Investigating Offshore Accounts Political Will Power Is Needed : Pranav Bhattarai
Recent disclosure by the International Consortium of Investigative Journalists (ICIJ) shows that Rs. 5.38 billion ($54 million) was deposited in the HSBC bank in Switzerland. According to the ICIJ report titled ‘The Swiss Leaks’, Nepali nationals had used 36 bank accounts to deposit the black money. Based on the deposit volume, Nepal ranks 116th among 203 source countries of black money. Nepal has the fourth largest amount deposited from South Asia after India, Pakistan and Sri Lanka. In terms of the number of clients, the country has been ranked 159th. The HSBC’s private banking arm handled $100 billion from 106,000 clients in the year 2006-07. The report states that 12 Nepali clients’ accounts were opened between 1994 and 2006.
Similarly, the report 'Banks of Switzerland 2013" mentions that Nepali deposits in various Swiss banks have decreased to Rs. 9.15 billion in 2013 from Rs 13.58 billion in 2012. Though the aggregate figure has depleted, it is indicative that hefty sums of money by Nepali nationals are being siphoned off to foreign banks. This must be a serious matter of concern for the government of Nepal. When billions of rupees are being deposited in offshore accounts, it should be properly investigated by the government of Nepal through bilateral initiatives and mechanisms.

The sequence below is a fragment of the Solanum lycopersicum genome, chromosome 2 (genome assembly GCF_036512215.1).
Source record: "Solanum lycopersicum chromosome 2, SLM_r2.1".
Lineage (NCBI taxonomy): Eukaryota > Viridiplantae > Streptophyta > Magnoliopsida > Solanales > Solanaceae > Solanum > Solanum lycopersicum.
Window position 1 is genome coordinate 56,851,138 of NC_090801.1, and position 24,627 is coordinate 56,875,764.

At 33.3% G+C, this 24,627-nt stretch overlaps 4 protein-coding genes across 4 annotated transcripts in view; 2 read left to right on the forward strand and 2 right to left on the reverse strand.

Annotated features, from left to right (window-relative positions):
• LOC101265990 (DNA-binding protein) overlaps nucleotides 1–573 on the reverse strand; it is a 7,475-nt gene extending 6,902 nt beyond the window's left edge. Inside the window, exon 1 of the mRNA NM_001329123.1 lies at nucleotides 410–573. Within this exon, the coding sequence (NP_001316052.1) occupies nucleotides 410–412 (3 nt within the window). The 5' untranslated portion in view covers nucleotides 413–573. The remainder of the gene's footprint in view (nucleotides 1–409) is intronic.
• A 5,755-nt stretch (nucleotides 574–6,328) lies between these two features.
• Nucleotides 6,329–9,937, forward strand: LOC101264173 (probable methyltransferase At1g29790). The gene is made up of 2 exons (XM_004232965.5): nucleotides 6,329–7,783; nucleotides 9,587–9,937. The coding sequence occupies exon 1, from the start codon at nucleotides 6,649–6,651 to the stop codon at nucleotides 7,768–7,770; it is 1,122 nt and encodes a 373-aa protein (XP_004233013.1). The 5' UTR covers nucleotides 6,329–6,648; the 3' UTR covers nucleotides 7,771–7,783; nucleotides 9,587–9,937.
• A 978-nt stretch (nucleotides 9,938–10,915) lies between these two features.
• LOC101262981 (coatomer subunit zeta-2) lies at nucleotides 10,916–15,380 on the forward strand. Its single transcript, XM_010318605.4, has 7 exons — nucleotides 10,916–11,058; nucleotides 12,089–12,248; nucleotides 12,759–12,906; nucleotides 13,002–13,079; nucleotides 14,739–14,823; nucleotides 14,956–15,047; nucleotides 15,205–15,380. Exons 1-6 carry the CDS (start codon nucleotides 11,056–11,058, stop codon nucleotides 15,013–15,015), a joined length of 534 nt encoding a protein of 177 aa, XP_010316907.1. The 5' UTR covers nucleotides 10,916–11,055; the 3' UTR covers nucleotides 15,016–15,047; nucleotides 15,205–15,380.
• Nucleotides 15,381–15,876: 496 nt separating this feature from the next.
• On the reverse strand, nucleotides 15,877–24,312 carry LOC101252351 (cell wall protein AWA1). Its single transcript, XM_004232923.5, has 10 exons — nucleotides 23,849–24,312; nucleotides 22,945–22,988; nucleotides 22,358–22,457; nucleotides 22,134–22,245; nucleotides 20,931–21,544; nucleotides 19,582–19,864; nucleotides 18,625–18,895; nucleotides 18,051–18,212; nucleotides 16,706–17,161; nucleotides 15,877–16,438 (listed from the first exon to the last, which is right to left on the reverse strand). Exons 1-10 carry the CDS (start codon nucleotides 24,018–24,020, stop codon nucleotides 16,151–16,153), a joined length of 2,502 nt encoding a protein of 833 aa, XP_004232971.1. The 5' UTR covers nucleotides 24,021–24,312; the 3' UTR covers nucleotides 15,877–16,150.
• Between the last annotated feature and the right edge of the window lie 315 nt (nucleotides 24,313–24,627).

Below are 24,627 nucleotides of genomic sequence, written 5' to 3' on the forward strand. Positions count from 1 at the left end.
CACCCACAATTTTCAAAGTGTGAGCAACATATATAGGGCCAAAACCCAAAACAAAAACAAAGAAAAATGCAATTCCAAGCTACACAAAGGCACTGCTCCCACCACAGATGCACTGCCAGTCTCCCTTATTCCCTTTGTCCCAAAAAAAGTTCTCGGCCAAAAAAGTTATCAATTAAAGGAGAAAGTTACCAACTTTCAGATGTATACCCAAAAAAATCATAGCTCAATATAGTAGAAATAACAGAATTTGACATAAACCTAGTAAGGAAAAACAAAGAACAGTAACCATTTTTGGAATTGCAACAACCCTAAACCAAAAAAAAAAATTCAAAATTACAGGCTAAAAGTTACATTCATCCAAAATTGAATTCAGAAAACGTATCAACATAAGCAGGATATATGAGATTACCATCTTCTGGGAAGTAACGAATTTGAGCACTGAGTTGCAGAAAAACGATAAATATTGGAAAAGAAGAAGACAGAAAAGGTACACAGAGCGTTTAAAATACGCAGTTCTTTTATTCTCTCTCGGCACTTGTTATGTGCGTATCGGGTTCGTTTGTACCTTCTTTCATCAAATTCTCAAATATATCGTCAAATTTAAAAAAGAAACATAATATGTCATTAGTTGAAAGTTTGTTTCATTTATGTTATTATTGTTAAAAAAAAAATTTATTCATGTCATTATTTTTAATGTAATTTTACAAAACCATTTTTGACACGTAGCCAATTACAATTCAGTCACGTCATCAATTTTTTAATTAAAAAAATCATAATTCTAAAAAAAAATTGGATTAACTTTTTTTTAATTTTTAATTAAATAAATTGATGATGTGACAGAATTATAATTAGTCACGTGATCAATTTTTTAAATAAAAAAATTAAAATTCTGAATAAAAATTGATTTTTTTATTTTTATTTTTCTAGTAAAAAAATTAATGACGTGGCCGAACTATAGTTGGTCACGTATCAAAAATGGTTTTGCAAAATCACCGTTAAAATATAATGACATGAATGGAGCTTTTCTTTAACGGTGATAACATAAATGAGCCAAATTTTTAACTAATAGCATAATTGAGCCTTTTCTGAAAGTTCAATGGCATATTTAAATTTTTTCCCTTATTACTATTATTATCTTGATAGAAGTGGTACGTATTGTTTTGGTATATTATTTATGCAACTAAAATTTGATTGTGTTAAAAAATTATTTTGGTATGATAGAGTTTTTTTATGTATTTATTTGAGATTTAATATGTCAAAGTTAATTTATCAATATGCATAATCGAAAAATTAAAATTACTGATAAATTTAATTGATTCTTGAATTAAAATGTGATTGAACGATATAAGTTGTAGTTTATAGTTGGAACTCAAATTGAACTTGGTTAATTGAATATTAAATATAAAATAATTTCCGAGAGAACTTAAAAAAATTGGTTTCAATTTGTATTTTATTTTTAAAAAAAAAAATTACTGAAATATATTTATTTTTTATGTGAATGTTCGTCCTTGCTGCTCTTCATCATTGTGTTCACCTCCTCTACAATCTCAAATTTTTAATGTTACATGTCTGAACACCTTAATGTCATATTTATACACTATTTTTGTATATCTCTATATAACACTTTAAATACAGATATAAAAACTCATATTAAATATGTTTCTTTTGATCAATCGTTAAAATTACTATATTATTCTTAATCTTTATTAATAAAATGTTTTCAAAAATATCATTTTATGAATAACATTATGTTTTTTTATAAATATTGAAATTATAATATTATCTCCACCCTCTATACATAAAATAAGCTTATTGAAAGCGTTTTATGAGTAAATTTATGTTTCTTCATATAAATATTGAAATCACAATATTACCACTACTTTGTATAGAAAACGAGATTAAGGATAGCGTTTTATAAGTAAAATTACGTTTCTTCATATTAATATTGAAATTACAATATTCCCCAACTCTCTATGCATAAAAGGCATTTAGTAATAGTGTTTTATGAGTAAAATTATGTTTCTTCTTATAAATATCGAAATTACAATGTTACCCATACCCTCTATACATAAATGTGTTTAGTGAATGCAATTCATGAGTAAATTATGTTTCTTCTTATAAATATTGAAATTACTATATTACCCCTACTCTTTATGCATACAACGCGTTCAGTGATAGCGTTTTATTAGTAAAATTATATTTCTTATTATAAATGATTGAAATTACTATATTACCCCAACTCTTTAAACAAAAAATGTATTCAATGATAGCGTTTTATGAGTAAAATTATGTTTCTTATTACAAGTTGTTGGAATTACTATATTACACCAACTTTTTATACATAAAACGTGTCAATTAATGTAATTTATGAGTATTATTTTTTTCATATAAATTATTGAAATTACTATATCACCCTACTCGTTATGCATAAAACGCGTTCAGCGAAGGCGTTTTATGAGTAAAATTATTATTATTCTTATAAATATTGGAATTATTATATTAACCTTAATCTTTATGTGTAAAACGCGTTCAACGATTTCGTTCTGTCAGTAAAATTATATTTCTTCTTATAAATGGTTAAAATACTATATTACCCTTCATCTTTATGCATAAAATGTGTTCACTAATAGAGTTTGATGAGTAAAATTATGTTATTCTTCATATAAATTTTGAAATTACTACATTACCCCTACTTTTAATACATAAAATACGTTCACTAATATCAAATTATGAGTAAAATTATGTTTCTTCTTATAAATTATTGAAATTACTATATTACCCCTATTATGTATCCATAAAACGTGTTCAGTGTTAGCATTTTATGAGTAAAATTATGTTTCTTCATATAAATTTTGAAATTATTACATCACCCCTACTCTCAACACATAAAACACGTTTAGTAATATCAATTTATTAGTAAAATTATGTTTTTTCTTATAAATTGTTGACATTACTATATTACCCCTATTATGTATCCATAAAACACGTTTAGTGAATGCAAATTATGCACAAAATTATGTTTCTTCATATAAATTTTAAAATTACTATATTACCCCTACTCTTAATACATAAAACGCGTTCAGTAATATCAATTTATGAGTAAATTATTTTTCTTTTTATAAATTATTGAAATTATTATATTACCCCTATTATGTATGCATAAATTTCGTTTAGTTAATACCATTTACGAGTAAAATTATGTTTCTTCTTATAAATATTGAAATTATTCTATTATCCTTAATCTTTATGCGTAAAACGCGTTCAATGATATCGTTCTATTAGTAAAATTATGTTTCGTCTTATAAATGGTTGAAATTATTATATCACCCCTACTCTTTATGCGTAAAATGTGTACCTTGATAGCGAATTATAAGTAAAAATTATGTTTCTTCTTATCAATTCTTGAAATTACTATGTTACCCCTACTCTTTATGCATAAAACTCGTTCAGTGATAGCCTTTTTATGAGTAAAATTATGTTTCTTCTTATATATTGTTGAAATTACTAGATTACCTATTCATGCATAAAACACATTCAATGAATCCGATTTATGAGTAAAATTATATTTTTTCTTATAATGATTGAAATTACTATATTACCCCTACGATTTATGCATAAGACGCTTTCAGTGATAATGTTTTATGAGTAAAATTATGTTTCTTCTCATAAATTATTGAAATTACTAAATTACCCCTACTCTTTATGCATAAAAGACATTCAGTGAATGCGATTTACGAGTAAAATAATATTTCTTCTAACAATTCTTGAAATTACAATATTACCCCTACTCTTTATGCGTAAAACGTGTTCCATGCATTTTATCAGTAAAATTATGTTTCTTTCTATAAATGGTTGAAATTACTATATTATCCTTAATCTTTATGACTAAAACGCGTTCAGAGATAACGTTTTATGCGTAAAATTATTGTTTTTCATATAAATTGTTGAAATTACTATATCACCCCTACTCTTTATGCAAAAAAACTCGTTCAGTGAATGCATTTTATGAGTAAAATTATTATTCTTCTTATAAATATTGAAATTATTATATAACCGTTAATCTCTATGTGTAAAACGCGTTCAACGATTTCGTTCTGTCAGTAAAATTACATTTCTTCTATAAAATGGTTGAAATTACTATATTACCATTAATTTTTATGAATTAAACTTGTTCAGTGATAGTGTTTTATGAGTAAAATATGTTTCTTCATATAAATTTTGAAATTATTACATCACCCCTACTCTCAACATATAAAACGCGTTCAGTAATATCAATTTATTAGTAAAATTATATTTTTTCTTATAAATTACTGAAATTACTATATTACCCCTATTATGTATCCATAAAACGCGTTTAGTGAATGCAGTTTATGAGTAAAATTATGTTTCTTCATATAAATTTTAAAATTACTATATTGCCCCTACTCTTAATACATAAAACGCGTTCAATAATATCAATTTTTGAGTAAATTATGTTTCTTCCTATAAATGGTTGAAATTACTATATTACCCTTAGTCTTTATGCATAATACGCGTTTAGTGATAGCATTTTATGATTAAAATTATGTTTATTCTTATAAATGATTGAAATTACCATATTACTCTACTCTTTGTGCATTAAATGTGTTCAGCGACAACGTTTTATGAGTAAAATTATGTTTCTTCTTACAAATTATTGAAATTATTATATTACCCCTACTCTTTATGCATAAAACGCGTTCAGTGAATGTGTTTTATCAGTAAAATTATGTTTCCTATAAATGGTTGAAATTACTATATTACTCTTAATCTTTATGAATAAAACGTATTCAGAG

Investigate offshore accounts
Despite global attempts to crack down on money laundering in the last decade following terrorist attacks in the US, it has grown into a transnational malaise. International financial institutions are a key driver in laundering the proceeds of crime and corruption. Despite banks tightening their regulations and oversight on such monies after the global financial crisis in 2008, the trend of exploiting global financial institutions for corrupt purposes has not decelerated.
Banking secrecy, non-disclosure of ownership of corporations and other legal entities, lack of accounting transparency of multinational companies and insufficient provisions for effective exchange of information are loopholes within the international financial system, which have led to a phenomenal rise in deposits in secrecy jurisdictions globally.